The allied landings of Operation Torch forced the Axis to make strategic decisions in the Mediterranean theatre, this led to the beginning of the Tunisian campaign
Operation Torch, the series of Allied landings in French-controlled North Africa in November 1942, was the main game-changer of the Mediterranean Theatre. The superiority in military assets retained by the Allies (thanks to the American intervention), and the threat of trapping Rommel’s forces between two advancing Allied armies, constituted a serious issue for the Axis powers.
Already on the 9th of November, German paratroopers landed in Tunisia, securing a series of airfields, in agreement with the Vichy-French authorities.
On the 11th of November, Germany and Italy decided to occupy Southern France and Corsica, to secure the Vichy-held territories.
From the 12th of November, the first naval convoys organized by the Regia Marina began to arrive in Tunisia, landing companies of Panzergrenadieere and Fallschirmjägers. The Italian army brought in the 10° Bersaglieri regiment, an infantry regiment of the Superga division, a group of SPGs 75/18 of the Centauro armoured division, the battalions Bafile and Grado of the San Marco Marines regiment and a battalion of the Assault Paratroopers of the Regia Aeronautica.
German General Walter Nehring assumed temporarily the command of the Axis forces in Tunisia. Admiral Luigi Biancheri of the Regia Marina assumed the command of Bizerte.
General Nehring received the following instructions from Kesserling: 1) to push west 2) consolidate the axis foothold 3) gain time and room for manoeuvre.
To this end, Nehring ordered to attack the British columns that were advancing from Bone (taken on the 12th of November). This resulted in harsh fights that raged between the 17th and 23rd of November. (marked by the red circles in the map) In the clashes around Djebel Abiod, the paratroopers of the Regia Aeronautica supported the German Fallschirmjägers commanded by Colonel Witzig (the hero of Eben Emael). This mixed and lightly-armed force routed the British vanguard (“Hart Force”) but had to withdraw when the 36th infantry brigade came forward, supported by heavy artillery.
Fearing an allied advance on Sfax from Gabes, that would have isolated the Axis forces in northern Tunisia, Nehring sent a mixed group of Italian forces to the south, with the objective of occupying Sfax and then moving west towards Gafsa.
These units were scattered elements of the Superga Infantry Division and of the 50° Special Brigade, which included a tank battalion and a few SPGs.
These troops, led by General Imperiali, secured Sfax and pieces of central Tunisia by the 21st of November but failed to control Gafsa which was taken by the American 2nd Corps.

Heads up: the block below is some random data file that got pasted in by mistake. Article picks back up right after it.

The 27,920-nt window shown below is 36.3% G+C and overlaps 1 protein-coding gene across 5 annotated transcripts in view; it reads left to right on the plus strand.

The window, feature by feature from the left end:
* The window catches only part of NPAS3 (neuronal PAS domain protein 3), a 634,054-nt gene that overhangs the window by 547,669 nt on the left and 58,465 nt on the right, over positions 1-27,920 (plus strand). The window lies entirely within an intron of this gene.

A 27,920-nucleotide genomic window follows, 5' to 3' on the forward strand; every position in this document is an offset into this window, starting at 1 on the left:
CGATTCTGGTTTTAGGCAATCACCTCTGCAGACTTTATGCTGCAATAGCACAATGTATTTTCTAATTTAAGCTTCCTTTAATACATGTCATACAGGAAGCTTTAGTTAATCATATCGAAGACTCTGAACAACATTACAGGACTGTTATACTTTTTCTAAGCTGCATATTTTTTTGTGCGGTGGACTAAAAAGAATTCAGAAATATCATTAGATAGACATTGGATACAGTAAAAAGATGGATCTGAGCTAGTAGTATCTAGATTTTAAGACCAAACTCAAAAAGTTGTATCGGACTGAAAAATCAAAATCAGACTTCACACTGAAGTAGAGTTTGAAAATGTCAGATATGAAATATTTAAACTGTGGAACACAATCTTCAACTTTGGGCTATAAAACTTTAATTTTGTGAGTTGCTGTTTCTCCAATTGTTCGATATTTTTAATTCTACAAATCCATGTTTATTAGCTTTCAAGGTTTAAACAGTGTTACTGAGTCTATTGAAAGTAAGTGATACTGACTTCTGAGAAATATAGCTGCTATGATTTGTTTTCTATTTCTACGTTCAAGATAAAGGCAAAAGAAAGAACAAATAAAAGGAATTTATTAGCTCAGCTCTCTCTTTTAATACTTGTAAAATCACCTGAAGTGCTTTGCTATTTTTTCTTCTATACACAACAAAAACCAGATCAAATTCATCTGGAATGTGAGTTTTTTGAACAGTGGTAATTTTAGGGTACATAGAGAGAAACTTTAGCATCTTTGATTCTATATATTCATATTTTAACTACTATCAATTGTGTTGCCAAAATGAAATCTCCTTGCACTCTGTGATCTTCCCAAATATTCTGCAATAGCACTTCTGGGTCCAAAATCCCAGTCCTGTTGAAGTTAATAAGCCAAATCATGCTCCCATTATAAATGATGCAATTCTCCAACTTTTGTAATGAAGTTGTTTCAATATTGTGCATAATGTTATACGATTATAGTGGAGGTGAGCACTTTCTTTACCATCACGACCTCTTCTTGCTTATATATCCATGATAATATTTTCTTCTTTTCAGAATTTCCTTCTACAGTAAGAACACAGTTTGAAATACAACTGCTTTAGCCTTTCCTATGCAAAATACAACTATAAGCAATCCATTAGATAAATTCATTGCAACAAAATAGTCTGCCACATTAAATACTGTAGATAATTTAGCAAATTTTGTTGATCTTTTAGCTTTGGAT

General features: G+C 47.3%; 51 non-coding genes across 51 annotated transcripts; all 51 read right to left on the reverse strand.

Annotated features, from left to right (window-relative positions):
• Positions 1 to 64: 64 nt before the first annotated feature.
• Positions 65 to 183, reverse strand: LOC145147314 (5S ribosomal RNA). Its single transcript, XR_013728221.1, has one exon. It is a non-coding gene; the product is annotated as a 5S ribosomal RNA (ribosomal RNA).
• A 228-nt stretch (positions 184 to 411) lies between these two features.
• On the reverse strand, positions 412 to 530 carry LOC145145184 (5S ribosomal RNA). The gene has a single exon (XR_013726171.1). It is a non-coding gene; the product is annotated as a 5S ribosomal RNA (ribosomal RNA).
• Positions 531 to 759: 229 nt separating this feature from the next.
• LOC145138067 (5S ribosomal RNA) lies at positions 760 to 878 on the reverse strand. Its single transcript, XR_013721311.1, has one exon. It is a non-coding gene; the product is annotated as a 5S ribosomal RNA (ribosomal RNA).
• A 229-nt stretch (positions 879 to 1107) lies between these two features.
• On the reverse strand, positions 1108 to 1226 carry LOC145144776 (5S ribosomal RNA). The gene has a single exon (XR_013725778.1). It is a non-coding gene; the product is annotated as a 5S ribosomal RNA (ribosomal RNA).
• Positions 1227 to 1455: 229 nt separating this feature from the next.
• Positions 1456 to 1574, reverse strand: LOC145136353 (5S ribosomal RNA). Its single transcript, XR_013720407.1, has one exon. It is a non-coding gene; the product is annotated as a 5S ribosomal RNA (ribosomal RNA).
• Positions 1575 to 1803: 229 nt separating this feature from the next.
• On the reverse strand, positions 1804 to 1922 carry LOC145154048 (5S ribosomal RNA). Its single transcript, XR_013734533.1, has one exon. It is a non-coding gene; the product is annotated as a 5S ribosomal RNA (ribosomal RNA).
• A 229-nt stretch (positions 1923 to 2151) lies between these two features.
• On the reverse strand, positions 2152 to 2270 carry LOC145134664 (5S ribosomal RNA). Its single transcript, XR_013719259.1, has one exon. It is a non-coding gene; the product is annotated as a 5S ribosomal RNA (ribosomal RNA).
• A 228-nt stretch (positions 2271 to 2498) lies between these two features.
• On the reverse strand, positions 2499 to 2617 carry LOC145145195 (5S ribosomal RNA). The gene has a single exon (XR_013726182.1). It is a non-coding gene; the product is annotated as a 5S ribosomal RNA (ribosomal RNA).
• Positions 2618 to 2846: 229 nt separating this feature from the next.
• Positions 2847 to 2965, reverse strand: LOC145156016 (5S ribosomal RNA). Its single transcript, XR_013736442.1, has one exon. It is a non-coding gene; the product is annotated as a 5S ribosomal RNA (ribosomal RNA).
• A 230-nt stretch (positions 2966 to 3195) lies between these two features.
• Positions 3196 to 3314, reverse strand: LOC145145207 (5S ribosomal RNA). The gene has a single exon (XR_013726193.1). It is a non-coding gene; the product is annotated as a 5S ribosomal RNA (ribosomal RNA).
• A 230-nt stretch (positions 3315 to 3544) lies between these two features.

On December 1, 1942, Allied commandos made a surprise landing on the northern coast of Tunisia, northwest of Bizerte. They were 500 men with the task of infiltrating the rear of the axis and blocking the road between Bizerte and Mateur. Initially, the plan seemed to go well.
Soon however, the presence of the commandos was detected and the 10th Bersaglieri Regiment moved to neutralize the enemies. The first battle took place around 10 in the morning and the Bersaglieri took 50 Allied prisoners. The commandos suffered further losses in subsequent engagements, before deciding to fall back towards the British lines.
The December counteroffensive
For the time being, Tunis and Bizerte seemed secure but the threat of Allied land units still nearby caused a lot of concerns. Thanks to the arrival of the 10th Panzer Division, which included a company of the brand-new Tiger tanks, General Nehring launched a counteroffensive in the direction of Tebourba and Medjez el Barb. The first week of fighting saw the advance of the German forces, with the Allies retreating in disorder. This allowed a general stabilization of the front and made realize to the Allied commanders that the Axis bridgehead was now able to launch strong offensive operations, while their logistic lines were still too stretched along Algeria and their units still needed time to gather.
Change of leadership and restructuring
After the successful actions of early December, the Axis forces in Tunisia strongly needed a general re-organization since they had been rushed to action soon after their arrival. This process took place roughly in the remaining part of December, also thanks to the operational pause initiated by the allies, who, in addition, were slowed down by heavy rains.
On the 8th of December, General Nehring was replaced by General Von Arnim. The array of Axis forces under his command became the V Panzerarmee.
In Libya, Rommel was still retreating and by January 1943, his forces were fighting rear-guard actions to make their way to Tunisia. In February they will reach the defensive positions on the Mareth line in southern Tunisia and renamed “1st Italian Army” under General Messe.
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